For various reasons, I have found that my attention span tends to be quite scattered over the last year or so. I used to be able to binge watch TV shows and movies with no problem only moving from my sofa or bed for essential bodily functions and needs. With a constant list of things that need to be done in the short and long term, the urge to multi-task is incorrigible. I find myself using already seen TV shows as background music to have some noise and activity without having to fully commit myself to them. And then I discovered podcasts!
Okay, so I had know about podcasts before and had subscribed to a handful of them over the years such as This American Life, Radiolab, NPR Music and Modern Art Notes. I, again, felt like I was treading on familiar territory.
In concert with studio work this year, I started to branch out in my podcast universe with the bulk of the podcasts being radio dramas, science fiction, horror. My gateway podcast was Homecoming which features Catherine Keener, David Cross, Amy Sedaris, and David Schwimmer. From there, I became a podcast junkie.
The following is a list of podcasts that have helped me get through studio work during the first half of 2017.
Alice Isn’t Dead
The Black Tapes
Welcome to Night Vale
With long stretches of studio time this summer at Nakanojo, I burned through all the episodes from the list. The exceptions would the Welcome to Night Vale whose episode list numbers over 100, so I have plenty more time with Cecil. Lore is another podcast which I have picked and chosen from mostly because there is something particular somnambulent about the voice of host Aaron Mahnke.
As a result, I stepped even further out into the podcast universe and also listened to/have been listening to the following podcasts
Missing Richard Simmons
S-Town (which I could not finish)
*The NoSleep Podcast
Mogul: The Life and Death of Chris Lighty
Dan Carlin’s Hardcore History
Tides of History
*LeVar Burton Reads
Steal the Stars
The ones with a ‘*’ are the ones I am currently listening to with the most regularity. Whether because of the summer weather or for other psychological reasons, I have been swimming deep in horror movies and podcasts and the nine seasons of The NoSleep Podcast continues to satiated that desire.
The three other podcasts have touched different chords in me regarding my studio practice. Ear Hustle speaks to my involvement with the Prison Project at the Intersection for the Arts in 2008 organized by Kevin B. Chen. I was invited by Sonia McKenna to work collaborately on a project that responded to the situation in the California Correctional system. It was the first project of mine which had an aspect of social commentary and had an important impact on me. I think participating in the Prison Project opened my eyes to the possibilities of social commentary in my work and on occasion I do try to work on projects that go beyond the walls of my studio work project. And since then, I have had an ongoing interest in correctional systems and the impact on inmates and society at large. When I saw this podcast posted, I read the teaser and discovered that Nigel Poor, an artist in the Bay Area, whose work I followed and regularly sought out at Haines Gallery was part of this project. I started listening to it and it is fantastic and makes me think about related projects that I have discussed with a friend who worked with parolees as well as putting the Eastern State Penitentiary annual call for artists on my must do list for next June.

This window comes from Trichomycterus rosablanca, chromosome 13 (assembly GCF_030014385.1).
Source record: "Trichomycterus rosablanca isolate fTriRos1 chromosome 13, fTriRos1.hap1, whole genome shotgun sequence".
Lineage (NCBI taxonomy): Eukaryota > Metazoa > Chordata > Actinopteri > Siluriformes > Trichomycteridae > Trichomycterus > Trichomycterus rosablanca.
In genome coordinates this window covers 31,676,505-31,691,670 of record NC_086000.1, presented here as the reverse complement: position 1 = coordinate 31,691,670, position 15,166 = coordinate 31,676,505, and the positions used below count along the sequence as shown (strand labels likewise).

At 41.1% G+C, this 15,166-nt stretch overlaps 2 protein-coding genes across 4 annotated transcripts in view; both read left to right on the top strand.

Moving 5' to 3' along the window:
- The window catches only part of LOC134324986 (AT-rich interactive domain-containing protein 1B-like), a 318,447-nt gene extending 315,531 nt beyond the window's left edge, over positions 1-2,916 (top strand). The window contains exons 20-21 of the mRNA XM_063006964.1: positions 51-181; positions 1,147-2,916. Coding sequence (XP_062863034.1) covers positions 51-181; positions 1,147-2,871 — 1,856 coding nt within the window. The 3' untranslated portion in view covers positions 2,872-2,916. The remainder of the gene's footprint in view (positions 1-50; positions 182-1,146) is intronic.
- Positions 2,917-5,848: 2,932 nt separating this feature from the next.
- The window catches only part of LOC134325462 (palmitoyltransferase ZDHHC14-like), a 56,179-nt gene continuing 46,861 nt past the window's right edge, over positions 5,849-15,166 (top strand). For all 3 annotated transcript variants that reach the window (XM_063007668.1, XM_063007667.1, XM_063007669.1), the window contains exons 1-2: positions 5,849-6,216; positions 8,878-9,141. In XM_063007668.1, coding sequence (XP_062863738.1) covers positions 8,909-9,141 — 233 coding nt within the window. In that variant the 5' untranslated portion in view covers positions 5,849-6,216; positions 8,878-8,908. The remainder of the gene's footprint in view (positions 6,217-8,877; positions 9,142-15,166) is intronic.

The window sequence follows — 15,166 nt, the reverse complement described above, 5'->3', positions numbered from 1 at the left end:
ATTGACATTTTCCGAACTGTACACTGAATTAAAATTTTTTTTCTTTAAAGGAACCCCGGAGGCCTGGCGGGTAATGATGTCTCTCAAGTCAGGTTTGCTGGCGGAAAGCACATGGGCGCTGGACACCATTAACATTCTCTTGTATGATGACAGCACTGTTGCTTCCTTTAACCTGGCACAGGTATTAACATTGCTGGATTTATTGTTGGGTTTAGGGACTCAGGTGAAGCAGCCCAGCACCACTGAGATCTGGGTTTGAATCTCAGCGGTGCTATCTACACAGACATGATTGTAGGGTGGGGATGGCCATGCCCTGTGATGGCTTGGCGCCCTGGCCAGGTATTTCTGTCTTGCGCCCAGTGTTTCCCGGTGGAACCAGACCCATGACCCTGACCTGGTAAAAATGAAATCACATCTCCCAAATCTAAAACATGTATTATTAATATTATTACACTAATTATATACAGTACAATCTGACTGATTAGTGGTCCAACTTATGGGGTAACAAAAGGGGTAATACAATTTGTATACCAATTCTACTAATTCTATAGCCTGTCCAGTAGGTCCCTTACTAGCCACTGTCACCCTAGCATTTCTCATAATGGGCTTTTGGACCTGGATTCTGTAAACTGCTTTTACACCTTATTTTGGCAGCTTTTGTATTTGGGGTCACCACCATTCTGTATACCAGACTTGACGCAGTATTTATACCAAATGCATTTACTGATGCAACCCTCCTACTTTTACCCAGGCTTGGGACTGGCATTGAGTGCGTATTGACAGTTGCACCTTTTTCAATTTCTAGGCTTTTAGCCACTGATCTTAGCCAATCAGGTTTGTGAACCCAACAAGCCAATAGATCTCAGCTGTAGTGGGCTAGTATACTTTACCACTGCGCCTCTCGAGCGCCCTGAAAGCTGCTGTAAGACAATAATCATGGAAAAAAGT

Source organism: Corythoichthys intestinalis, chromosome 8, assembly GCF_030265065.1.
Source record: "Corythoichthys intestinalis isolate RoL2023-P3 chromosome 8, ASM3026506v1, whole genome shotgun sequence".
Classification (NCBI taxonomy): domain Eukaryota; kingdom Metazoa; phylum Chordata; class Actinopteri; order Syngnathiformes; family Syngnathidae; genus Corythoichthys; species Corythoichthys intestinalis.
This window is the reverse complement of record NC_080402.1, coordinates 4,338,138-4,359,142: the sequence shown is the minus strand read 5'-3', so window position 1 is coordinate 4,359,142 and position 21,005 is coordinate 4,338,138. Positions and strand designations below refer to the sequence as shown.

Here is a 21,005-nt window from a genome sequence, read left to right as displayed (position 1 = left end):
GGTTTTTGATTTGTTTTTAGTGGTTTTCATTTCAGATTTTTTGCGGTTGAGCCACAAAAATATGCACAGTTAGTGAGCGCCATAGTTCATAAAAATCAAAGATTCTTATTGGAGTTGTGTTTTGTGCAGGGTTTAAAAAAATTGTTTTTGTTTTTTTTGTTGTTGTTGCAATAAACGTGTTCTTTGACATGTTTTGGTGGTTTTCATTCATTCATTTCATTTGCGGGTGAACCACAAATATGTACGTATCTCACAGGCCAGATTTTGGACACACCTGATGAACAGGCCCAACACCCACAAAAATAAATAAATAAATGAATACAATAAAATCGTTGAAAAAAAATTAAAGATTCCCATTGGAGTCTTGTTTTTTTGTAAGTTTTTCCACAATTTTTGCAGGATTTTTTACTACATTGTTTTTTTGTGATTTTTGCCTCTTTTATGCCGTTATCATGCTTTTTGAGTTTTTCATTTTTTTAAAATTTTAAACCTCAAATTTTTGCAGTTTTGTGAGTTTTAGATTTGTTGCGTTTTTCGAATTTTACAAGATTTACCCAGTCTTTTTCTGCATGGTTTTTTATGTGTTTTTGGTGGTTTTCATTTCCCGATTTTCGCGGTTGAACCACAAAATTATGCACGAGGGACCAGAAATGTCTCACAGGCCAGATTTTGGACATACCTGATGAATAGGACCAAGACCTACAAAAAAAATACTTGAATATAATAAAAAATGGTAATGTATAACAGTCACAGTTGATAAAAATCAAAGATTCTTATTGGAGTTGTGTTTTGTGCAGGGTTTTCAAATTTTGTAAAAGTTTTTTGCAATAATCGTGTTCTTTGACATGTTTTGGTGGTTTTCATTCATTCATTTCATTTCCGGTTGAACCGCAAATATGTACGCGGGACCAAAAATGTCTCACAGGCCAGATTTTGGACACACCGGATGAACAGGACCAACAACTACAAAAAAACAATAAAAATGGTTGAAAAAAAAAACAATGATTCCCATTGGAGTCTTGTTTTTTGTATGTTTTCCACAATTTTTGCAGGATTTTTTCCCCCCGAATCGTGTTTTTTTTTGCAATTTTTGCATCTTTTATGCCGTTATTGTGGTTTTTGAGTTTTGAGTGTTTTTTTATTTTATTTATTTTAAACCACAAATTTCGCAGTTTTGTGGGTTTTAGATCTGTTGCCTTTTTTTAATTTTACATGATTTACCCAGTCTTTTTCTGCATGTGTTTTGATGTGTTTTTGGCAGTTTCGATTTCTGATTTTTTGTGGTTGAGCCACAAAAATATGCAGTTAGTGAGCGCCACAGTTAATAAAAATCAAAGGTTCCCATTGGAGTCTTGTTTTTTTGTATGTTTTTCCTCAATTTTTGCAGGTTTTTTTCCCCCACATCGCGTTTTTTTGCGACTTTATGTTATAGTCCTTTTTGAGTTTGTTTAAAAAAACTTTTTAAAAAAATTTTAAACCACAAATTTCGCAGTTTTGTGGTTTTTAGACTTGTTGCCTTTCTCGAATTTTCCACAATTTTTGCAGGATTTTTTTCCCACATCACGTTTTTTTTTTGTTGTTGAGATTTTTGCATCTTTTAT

LeVar Burton Reads is a relatively new podcast in which LeVar Burton takes his love of reading and shares his favorite short stories with an adult audience. The list of authors that he has read so far is Daisy Johnson, Richard Parks, Lesley Nneka Arimah, Neil Gaiman, Haruki Murakami, and Laura Chow Reeve. “What It Means When a Man Falls from the Sky” by Lesley Nneka Arimah introduced me to her amazing speculative fiction and seems especially relevant to current times. The most recent podcast with “1000 Year Old Ghosts” by Laura Chow Reeve was particularly inspiring to my interest in memory and opened up a new way of thinking about how memories are stored and remembered.
Finally, Song Exploder which was just recently introduced to me by a friend continues to blow and inspire my mind. It is a simple concept. Ask artists/producers to talk about the process of making one track. I have always been fascinated with writing music and was also part of band for several years in the Bay Area. During that time, I took to playing around on my keyboard and Garage Band to write songs. I never got to be good at it with the learning curve seeming to steep for me. Song Exploder is done really well and it is fascinating to hear the inspiration for a song as well as how the song is assembled from a series of tracks and ideas. I also love how it helps give meaning and a new point of view about songs that might just be considered earworms. I have a newfound respect and love for both Peter, Bjorn, and John’s “Young Folks” and KT Tunstall’s “Suddenly I See”. Everytime I listen to an episode I want to just back into music making. More importantly, it also gives me inspiration about my own studio practice and how the process of making is a cumulative process – each work/idea influencing the next with the history reaching all the way back in my studio practice history. The most recent one that I listened to was from The Books and he talks about making field recordings and about how they are sound sculptures which trigger memories. This idea was particular timely as I am currently thinking about developing a project with a Tokyo-based NPO to work with junior high school student using my studio practice and neuroscience research as a basis for thinking about everyday memories in new ways.